Many of you may remember the entertaining and cumbersome first installment of my week-long journey through Thailand. If you haven’t read yet, catch up here. Like I mentioned before, sometimes brutal honesty makes you plenty of enemies, but that is a risk I’m willing to take.
The next morning we were awoken to the sound of the phone ringing – the concierge. Our tour bus had arrived. We were about to embark on a long, seemingly endless day of travel down south to Koh Samui, but had we known beforehand how long the midnight train was to Koh Samui via Surat Thani, we wouldn’t have signed up for a day-long bus tour of rural Thailand tourist sites.
The tour van pulled up to our hostel and Madeline, Jess and I were the last three people to pile in with our suitcases, backpacks and luggage. Our van was jam-packed with Westerners, luggage up to their throats, and none of us knew where we were going. Some poor newlywed couple sat next to a teetering pile of luggage which threatened to topple onto them and crush their noble dreams for a future together.
This pilgrimage, it was clear, was not meant for the capricious traveler, the independent type who lusted to blaze their own trail. All of us tour-goers were jammed like sardines in the bus and stuck for hours with no getting out while the maniacal driver curved out of Bangkok and into the rural abyss.
Jess and Madeline had struck up a conversation with a young American girl from California who just finished her tenure teaching English in South Korea. She was talking about her experiences and travelling around Asia. She admitted that South Korea wasn’t “as fun” as an experience as she thought it would be, but she did love Japan. It was obvious she didn’t much care for Thailand.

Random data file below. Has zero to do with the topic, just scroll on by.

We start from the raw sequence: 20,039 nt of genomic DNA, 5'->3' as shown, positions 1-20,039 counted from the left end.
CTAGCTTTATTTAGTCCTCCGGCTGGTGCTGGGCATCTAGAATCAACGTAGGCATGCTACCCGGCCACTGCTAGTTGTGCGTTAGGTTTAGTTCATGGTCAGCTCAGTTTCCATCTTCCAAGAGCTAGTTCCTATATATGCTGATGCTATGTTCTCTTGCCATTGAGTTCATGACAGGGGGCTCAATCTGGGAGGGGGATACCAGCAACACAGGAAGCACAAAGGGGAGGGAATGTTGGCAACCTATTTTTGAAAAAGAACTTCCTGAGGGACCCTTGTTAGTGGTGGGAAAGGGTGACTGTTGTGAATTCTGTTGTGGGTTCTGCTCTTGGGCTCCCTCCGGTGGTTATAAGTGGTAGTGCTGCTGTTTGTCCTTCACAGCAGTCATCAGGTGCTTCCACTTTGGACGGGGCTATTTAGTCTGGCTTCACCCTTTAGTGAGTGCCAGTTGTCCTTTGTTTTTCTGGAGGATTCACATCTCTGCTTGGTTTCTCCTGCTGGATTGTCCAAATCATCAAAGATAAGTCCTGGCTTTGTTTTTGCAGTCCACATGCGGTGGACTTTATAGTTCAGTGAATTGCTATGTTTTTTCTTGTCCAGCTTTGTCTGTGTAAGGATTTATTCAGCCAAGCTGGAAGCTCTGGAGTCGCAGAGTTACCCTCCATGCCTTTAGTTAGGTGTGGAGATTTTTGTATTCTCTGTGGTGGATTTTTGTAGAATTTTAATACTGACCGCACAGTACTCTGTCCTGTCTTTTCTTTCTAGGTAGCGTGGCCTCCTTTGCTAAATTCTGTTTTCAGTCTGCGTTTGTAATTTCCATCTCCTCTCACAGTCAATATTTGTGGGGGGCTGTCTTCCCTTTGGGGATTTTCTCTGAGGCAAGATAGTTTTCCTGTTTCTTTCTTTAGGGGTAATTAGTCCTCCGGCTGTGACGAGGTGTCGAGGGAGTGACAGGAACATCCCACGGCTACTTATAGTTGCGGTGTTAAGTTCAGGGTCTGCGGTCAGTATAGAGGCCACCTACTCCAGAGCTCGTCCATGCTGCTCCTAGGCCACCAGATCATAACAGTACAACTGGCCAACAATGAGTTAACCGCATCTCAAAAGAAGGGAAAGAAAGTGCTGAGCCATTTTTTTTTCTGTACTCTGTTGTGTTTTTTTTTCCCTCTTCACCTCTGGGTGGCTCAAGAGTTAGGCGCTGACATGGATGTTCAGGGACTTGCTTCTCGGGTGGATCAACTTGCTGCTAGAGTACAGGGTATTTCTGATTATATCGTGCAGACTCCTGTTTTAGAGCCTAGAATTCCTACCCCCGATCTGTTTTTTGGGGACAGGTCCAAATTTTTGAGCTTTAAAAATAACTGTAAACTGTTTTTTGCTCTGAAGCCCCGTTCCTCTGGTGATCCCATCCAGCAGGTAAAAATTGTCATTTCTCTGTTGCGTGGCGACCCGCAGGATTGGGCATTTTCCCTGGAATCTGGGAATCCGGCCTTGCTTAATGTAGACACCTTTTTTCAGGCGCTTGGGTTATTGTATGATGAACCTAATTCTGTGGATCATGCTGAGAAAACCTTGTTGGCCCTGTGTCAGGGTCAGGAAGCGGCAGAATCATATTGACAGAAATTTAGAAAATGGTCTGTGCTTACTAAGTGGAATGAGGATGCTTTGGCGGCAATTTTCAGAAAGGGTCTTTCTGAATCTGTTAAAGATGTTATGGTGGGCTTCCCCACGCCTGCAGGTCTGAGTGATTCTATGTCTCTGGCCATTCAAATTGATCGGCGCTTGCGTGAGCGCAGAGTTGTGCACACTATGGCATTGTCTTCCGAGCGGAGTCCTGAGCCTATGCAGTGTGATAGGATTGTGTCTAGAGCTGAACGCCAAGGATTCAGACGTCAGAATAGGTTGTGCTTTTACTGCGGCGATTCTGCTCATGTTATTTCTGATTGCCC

“This country is just one big tourist trap! Every where you go, someone’s just trying to sell you something,” she complained.
I was inclined to agree with her based on what I had seen and experienced thus far. I had flashbacks of our tuk-tuk scam runaround. I knew that the experiences we were having were partly our fault. This is what I got for trying to cram a trip to Thailand in a week. Anywhere you go for only a week you’re likely to suffer, either knowingly or unknowingly, falling victim to a stereotypical tourist trap.
Our van shook onward and I watched people pass us on motor bikes against the swampy rice field backdrop. I was haunted by the severity of the scenery – the rice fields a poignant, verdant green, the sky overcast and the air thick with exhaust.
We finally arrived at Amphawa Floating Market, a rich cultural experience, easily turned tourist trap if you spend your time shopping, not eating. You will see the same souvenir you will find anywhere in Bangkok, the vendors attempting to earn top dollar, peddling it for as much as they could get away with.